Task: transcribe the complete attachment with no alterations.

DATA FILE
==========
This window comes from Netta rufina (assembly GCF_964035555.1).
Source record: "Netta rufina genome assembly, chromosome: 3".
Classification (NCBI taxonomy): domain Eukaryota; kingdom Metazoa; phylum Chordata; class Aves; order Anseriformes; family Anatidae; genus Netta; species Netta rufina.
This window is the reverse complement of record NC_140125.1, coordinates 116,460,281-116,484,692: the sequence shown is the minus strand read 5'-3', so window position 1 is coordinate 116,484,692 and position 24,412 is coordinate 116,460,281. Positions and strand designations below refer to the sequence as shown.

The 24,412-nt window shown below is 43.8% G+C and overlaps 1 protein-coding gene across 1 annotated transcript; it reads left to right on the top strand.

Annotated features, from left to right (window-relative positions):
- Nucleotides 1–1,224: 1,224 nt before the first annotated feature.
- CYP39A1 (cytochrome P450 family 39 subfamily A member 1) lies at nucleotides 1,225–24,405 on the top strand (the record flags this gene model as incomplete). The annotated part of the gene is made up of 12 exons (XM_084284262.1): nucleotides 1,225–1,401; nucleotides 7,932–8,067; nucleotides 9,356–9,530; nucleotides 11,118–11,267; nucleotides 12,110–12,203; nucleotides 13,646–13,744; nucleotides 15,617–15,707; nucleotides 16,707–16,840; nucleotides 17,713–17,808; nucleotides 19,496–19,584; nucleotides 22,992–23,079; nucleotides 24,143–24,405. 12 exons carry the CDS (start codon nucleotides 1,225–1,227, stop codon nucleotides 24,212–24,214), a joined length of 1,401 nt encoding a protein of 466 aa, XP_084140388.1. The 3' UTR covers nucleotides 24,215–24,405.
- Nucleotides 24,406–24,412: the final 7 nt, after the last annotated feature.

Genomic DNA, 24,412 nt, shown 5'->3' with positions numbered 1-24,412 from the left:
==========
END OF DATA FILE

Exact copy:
This window comes from Netta rufina (assembly GCF_964035555.1).
Source record: "Netta rufina genome assembly, chromosome: 3".
Classification (NCBI taxonomy): domain Eukaryota; kingdom Metazoa; phylum Chordata; class Aves; order Anseriformes; family Anatidae; genus Netta; species Netta rufina.
This window is the reverse complement of record NC_140125.1, coordinates 116,460,281-116,484,692: the sequence shown is the minus strand read 5'-3', so window position 1 is coordinate 116,484,692 and position 24,412 is coordinate 116,460,281. Positions and strand designations below refer to the sequence as shown.

The 24,412-nt window shown below is 43.8% G+C and overlaps 1 protein-coding gene across 1 annotated transcript; it reads left to right on the top strand.

Annotated features, from left to right (window-relative positions):
- Nucleotides 1–1,224: 1,224 nt before the first annotated feature.
- CYP39A1 (cytochrome P450 family 39 subfamily A member 1) lies at nucleotides 1,225–24,405 on the top strand (the record flags this gene model as incomplete). The annotated part of the gene is made up of 12 exons (XM_084284262.1): nucleotides 1,225–1,401; nucleotides 7,932–8,067; nucleotides 9,356–9,530; nucleotides 11,118–11,267; nucleotides 12,110–12,203; nucleotides 13,646–13,744; nucleotides 15,617–15,707; nucleotides 16,707–16,840; nucleotides 17,713–17,808; nucleotides 19,496–19,584; nucleotides 22,992–23,079; nucleotides 24,143–24,405. 12 exons carry the CDS (start codon nucleotides 1,225–1,227, stop codon nucleotides 24,212–24,214), a joined length of 1,401 nt encoding a protein of 466 aa, XP_084140388.1. The 3' UTR covers nucleotides 24,215–24,405.
- Nucleotides 24,406–24,412: the final 7 nt, after the last annotated feature.

Genomic DNA, 24,412 nt, shown 5'->3' with positions numbered 1-24,412 from the left: